There is no time in my functional memory that does not include at least a passing knowledge of the existence of the ninja, so I can’t say for sure when I became aware of them. (Most likely it occurred during a way-too-young viewing of the 1980s Michael Dudikoff classic American Ninja series.) As with more or less every preadolescent with such inclinations, I became enamored with the Teenage Mutant Ninja Turtles in the latter part of the decade, and as previously noted, one of my first games was Ninja Gaiden.
SMB: Those three letters are enough to make a gamer recall some of the greatest and (occasionally) some of the hardest times of their lives. Everyone who’s played SMB can think back with a sense of triumph to their successes, and more specifically, to their failures. Sometimes the memories might have more to do with what went wrong, sure, but there is definitely a point at which that success, that victory, is achieved. When that happens, it all becomes worthwhile.
And so it is with SMB: Super Meat Boy.
Oh, you thought I was talking about that other one?
Ico is something else. Ico is about remembering what it’s like to figure things out for yourself.
NFL Blitz was a sign of the coming end of arcades, sure, but it was also a lot of fun. Even if it stole my lunch money.
As anyone who reads this knows, I’m a legacy gamer of sorts, at least insofar as my mom was playing video games before I was ever born. I was never scolded for playing too many games, even when maybe I should have been, but it was not long before I surpassed her in breadth of knowledge and skill when it came to gaming.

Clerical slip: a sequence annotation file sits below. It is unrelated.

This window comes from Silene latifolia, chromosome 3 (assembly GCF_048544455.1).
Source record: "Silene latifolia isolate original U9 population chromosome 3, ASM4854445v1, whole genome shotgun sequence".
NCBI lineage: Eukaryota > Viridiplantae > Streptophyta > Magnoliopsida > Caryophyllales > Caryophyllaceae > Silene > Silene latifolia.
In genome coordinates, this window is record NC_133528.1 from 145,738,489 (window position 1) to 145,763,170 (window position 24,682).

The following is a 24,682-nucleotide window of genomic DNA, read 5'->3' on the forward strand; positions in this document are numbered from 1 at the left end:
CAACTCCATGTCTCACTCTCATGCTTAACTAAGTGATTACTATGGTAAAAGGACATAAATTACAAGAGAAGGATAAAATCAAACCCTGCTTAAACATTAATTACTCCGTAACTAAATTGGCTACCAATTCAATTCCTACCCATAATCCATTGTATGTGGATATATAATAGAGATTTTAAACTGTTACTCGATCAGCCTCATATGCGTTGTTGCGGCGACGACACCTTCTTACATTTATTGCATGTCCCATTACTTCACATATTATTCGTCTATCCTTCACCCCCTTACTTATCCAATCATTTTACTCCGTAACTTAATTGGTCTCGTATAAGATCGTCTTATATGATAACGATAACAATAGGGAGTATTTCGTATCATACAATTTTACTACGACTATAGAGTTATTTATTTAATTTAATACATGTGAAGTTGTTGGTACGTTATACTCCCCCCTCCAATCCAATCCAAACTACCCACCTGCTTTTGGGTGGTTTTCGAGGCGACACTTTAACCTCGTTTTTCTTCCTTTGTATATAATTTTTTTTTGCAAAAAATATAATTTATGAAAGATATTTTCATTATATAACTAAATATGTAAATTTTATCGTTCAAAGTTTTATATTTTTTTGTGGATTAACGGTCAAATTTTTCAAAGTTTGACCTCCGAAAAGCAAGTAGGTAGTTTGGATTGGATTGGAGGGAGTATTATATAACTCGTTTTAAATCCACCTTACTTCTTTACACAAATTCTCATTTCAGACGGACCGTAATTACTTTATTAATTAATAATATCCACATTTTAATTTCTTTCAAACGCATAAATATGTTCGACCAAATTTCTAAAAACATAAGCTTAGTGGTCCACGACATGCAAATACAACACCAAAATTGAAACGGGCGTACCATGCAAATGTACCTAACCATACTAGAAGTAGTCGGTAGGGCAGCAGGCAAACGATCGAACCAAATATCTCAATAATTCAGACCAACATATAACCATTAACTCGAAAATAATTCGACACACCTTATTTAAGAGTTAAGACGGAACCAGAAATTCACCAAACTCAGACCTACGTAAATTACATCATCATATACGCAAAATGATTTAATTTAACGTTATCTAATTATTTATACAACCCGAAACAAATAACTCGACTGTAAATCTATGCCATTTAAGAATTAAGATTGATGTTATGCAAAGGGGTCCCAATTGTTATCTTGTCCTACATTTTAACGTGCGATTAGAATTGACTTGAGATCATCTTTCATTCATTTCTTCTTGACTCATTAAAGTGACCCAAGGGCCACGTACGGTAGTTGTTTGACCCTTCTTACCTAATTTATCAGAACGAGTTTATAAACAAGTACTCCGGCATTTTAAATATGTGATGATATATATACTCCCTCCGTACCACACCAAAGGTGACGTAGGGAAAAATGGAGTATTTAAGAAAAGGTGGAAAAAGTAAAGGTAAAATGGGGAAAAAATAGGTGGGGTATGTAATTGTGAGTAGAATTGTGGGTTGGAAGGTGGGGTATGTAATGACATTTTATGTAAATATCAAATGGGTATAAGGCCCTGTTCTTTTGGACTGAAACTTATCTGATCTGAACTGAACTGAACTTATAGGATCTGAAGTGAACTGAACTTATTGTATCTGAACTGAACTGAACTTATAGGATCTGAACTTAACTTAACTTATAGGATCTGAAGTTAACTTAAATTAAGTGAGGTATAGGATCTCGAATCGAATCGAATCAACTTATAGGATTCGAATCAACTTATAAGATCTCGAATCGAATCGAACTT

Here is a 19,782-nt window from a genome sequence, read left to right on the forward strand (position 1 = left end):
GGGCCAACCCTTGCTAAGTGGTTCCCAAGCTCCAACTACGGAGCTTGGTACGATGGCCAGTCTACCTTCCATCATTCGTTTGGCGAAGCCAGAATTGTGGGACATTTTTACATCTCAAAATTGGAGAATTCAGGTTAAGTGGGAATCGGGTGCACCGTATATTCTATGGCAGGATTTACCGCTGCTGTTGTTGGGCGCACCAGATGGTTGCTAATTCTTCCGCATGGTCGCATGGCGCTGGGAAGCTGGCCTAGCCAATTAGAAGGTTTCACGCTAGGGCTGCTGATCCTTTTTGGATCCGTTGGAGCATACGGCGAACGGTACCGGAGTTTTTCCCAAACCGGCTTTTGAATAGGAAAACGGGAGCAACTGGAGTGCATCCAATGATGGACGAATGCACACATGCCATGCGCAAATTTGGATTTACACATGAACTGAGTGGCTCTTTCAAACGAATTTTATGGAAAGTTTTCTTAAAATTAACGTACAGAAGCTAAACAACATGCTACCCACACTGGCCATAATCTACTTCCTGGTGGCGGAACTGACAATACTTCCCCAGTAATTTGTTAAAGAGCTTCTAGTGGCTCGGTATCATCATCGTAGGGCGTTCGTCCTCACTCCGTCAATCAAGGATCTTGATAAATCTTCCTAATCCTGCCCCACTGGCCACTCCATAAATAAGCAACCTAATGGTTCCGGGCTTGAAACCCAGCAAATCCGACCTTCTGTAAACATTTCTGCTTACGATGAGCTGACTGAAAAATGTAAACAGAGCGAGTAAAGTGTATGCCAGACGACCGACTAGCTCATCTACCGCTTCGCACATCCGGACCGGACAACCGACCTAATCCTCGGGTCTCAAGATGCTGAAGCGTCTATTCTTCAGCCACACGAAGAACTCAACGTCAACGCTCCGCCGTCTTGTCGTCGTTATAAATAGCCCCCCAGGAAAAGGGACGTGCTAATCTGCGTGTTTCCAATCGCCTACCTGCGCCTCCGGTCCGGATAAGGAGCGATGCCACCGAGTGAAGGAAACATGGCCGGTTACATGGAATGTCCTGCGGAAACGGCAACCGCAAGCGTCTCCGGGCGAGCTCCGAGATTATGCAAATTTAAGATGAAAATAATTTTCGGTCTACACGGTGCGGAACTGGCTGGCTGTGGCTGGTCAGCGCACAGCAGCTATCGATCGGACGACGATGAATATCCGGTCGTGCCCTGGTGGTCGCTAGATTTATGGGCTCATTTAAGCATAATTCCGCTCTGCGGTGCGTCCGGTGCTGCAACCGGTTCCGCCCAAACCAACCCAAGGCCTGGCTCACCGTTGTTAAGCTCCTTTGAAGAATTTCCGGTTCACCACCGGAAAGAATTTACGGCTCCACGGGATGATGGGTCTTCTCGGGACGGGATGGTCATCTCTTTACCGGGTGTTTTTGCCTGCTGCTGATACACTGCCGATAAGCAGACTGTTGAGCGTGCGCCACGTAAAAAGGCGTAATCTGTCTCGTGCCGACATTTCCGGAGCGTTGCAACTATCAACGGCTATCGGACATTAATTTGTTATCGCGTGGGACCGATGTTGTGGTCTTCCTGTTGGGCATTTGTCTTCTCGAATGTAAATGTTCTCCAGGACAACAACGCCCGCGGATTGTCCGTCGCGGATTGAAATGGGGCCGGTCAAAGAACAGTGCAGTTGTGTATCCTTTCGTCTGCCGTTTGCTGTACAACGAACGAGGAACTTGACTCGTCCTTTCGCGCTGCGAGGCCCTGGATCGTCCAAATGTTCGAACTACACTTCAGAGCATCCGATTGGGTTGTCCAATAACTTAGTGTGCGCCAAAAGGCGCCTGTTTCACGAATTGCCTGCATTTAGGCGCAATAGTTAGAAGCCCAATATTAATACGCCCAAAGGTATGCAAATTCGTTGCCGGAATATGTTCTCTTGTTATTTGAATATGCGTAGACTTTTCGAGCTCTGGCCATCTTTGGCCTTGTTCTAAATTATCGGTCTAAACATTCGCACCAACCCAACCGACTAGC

Before any of that, though, I didn’t know the difference between a penny and a quarter.
When you take one of the most beloved and informative games of all time, jack up the difficulty somewhere just past sane, and hold it back from an adoring public for the better part of a decade, you can cause an ostensible adult to go airborne.
I swear that will make more sense in a minute.
I have not been much of a racing gamer for a while. I certainly respect how much the genre has evolved from its early days; both the Gran Turismo and Forza Motorsport series are an ever-improving apotheosis of racing at home, giving a simulation that is, in some cases, literally good enough to train us for driving on the real-life tracks the games represent
I learned a lot more about driving from these games than it is probably safe to publicly admit. Because of simulation racers, I think about lines and acceleration and vehicular physics in a way I maybe never would have grokked on my own. They were crucial to my skilled-but-not-necessarily-legal driving style.
The funny thing is, I suck at them.